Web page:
7 Tips to Help You Prepare for Difficult Workplace Conversations

difficult workplace conversationsThe world of office politics can be eye-opening and daunting to young professionals. And as many workplace veterans might tell you: there are certain lessons that can only be learned as you actually experience them.

You won’t really know what it feels like to be fired, for instance, until you go through it yourself (believe me, you learn a lot).

You can, however, educate and prepare yourself for difficult workplace conversations by using these seven tips:

Don’t Ignore the Warning Signs

Too often we ignore issues or frustrations because we’re not sure how to approach them. If you’re having a difficult time doing your job because of someone or something, you need to deal with it… it will not just go away. 

However, first make sure you seek to understand the real issue. Failing to consider the core issues before you launch into a conversation to fix them, in many cases, means you’ll be working on the symptoms instead of the root cause of the problem.

Don’t Confuse Personality Issues with Workplace Issues

At some point in your career, you’ll have to work with someone who rubs you the wrong way. When this happens, step back for a moment to ask yourself:

“Are they actually impacting my job, or is this simply a personality issue?”

But the truth is you won’t, and don’t have to like everyone. But a good dose of compassion comes in very handy here… and help you avoid a conversation that doesn’t have to happen.

Understand the Boundaries You Need

Often, workplace distraction rears its head in the form of broken boundaries.

The best way to halt the encroachment of necessary boundaries, whether it’s on your personal space or your workload, is to make sure you draw the line firmly from the beginning. Because sometimes, before we know it, those lines are blurred anyway.

So what makes you less productive? What distractions are affecting your focus and production? What boundaries do you need to establish, or re-establish, in order to be most efficient?

Consider the Other’s Position

Compassion and empathy are not just touchy feely language; tey are very effective tools in being able to get along with, and work well with, others.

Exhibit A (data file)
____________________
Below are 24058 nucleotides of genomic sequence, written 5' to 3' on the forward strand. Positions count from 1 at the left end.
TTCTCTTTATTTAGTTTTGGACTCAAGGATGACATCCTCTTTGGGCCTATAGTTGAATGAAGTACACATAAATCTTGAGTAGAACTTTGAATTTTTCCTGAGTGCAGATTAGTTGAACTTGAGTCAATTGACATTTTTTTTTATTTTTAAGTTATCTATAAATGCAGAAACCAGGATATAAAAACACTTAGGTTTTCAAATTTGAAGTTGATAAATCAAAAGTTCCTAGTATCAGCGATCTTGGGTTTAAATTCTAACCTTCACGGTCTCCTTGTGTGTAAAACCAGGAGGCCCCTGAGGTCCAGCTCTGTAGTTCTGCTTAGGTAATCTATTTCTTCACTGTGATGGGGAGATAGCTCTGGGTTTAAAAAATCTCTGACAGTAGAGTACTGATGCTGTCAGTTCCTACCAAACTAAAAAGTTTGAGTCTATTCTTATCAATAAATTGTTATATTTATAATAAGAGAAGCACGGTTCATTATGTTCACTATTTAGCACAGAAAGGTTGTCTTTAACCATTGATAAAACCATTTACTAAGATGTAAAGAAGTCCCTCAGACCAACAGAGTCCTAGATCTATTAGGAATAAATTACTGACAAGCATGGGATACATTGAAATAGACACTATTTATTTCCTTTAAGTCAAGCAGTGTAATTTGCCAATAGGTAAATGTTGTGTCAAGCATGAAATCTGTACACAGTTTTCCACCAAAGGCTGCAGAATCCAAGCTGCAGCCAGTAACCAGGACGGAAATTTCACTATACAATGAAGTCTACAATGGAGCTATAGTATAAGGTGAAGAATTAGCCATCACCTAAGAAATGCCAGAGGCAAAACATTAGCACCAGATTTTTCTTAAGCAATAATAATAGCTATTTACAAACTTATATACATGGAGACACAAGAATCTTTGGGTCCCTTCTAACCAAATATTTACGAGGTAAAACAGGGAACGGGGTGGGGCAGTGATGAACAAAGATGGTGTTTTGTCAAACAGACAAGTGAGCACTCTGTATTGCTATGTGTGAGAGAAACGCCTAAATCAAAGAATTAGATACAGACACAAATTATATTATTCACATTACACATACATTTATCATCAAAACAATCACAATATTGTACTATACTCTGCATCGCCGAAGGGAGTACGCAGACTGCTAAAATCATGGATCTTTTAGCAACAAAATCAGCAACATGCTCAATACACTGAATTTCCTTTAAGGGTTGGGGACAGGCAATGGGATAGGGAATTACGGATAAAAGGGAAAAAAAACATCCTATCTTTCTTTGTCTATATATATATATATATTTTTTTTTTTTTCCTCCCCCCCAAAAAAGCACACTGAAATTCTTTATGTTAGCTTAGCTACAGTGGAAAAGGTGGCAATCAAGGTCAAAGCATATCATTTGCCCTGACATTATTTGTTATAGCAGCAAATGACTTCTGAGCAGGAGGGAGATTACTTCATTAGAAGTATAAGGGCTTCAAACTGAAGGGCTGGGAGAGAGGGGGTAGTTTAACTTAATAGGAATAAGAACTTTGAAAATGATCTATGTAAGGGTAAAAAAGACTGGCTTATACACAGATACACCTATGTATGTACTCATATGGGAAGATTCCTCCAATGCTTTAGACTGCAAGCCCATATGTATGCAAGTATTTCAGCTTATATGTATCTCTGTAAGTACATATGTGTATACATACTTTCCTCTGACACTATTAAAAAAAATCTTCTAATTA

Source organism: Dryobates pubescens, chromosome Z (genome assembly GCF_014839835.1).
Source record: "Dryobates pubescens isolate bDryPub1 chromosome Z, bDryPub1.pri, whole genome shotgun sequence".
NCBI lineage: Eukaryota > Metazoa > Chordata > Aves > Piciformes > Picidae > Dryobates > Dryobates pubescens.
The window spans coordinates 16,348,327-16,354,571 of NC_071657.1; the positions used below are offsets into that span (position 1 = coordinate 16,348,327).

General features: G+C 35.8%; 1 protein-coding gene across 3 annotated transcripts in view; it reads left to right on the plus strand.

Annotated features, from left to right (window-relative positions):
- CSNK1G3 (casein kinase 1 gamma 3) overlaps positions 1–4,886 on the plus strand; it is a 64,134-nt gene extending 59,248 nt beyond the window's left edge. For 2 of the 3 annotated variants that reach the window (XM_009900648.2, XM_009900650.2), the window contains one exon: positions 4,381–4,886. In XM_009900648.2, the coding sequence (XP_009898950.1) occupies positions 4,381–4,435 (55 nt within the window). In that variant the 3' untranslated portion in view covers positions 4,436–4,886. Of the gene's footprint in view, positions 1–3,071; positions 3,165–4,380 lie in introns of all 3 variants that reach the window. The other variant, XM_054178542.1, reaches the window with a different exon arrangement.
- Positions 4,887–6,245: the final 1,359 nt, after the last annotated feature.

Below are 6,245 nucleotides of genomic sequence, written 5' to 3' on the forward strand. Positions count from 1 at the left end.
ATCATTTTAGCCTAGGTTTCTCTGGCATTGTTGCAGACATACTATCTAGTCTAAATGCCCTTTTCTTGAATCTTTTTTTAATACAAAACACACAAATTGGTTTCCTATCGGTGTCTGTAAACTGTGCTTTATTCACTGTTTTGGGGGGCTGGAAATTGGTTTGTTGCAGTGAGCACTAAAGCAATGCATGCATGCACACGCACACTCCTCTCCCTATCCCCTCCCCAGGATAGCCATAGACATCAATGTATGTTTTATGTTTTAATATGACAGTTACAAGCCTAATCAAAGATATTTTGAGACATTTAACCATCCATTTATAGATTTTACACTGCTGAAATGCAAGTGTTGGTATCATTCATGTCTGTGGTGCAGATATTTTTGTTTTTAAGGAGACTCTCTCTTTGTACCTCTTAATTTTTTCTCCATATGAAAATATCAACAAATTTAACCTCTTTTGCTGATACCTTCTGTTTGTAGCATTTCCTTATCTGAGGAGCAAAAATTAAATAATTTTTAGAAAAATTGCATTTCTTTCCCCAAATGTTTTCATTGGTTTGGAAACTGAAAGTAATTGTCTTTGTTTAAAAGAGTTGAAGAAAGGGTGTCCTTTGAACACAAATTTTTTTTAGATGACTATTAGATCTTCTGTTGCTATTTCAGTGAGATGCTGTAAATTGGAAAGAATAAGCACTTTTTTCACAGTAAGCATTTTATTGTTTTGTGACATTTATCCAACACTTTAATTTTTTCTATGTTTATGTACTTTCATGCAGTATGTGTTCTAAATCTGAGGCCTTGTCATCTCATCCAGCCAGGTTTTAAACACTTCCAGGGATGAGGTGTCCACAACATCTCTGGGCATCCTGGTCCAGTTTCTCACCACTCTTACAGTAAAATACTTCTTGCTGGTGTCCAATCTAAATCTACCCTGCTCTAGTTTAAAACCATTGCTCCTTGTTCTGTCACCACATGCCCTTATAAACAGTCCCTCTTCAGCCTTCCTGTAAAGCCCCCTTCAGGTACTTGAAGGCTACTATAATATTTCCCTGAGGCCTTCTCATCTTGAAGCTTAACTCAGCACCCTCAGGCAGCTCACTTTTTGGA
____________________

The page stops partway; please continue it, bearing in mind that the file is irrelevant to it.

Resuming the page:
When you analyze the problem that requires the tough conversation, make sure you try hard, to consider the other person’s position and how this conversation will make them feel.

Yes, business is business, and tough conversations are part of the deal. But considering how the other person or people will feel when hearing what you have to say will help you find the right language to sincerely communicate your position.

Leverage Your Mentor Relationships

Like I said:, some lessons about the workplace are best learned by living through them. But your mentor and their past experiences can become a decent facsimile while greatly reducing your learning curve and time to resolution.

Of course, we should all deliberately build relationships with mentors who know us well. And helping us prepare for these tough workplace conversations is just one more reason why.

Practice the Conversation

Difficult workplace conversations can be full of emotions; a powder keg of pent up frustrations. The best way to avoid an emotional explosion? Carefully choose your words and delivery style… then practice repeatedly until you can communicate in a calm manner.

In your head. In front of a mirror. With a trusted colleague. Practice the conversation again and again.

Difficult workplace conversations can be full of emotions; a powder keg of pent up frustrations. The best way to avoid an emotional explosion? Carefully choose your words and delivery style… then practice repeatedly until you can communicate in a calm manner.

Most of us dread these tough conversations, so above all else, go easy on yourself. You may screw up, you may say something wrong. But in the end, that’s how we learn.

 

Amy TobinAbout the Author: Amy McCloskey Tobin is a content strategist and creator. She specializes in generational insights, the future of work, the remote workforce, workplace diversity, and how tech has changed the business world. Amy has worked with major online publications to develop content and content strategy. A devotee of social media, Amy believes firmly that great content begets social media community. Find Amy on LinkedIn and follow her on Twitter!

 

 

This entry was posted in Career Advice and tagged , . Bookmark the permalink.